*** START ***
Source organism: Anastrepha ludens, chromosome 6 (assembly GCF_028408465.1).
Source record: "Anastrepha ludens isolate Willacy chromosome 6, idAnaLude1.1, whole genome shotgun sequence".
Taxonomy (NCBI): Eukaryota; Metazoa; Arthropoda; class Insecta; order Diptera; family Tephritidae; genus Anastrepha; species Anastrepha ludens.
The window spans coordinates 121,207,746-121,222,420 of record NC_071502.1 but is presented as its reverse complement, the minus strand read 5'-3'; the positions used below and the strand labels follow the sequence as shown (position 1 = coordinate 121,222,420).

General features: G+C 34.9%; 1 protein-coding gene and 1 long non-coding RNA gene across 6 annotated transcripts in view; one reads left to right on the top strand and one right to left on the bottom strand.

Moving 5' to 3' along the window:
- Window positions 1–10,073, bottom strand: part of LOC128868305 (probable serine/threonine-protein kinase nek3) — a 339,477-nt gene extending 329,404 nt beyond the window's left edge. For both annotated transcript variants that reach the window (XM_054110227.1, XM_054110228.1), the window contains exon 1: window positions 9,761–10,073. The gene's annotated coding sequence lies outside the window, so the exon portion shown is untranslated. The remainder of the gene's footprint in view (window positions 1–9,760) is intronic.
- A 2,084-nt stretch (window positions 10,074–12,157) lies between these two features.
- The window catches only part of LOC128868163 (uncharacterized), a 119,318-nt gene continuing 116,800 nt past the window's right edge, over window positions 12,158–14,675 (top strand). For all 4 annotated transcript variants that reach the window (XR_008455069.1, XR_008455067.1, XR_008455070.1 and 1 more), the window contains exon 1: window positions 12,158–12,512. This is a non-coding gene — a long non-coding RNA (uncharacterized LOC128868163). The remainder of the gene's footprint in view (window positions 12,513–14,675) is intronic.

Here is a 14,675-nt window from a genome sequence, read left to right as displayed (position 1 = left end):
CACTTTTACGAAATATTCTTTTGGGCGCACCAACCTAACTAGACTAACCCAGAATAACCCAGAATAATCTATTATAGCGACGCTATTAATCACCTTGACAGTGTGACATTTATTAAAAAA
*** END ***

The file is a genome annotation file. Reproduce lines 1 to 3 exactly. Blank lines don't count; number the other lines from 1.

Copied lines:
Source organism: Anastrepha ludens, chromosome 6 (assembly GCF_028408465.1).
Source record: "Anastrepha ludens isolate Willacy chromosome 6, idAnaLude1.1, whole genome shotgun sequence".
Taxonomy (NCBI): Eukaryota; Metazoa; Arthropoda; class Insecta; order Diptera; family Tephritidae; genus Anastrepha; species Anastrepha ludens.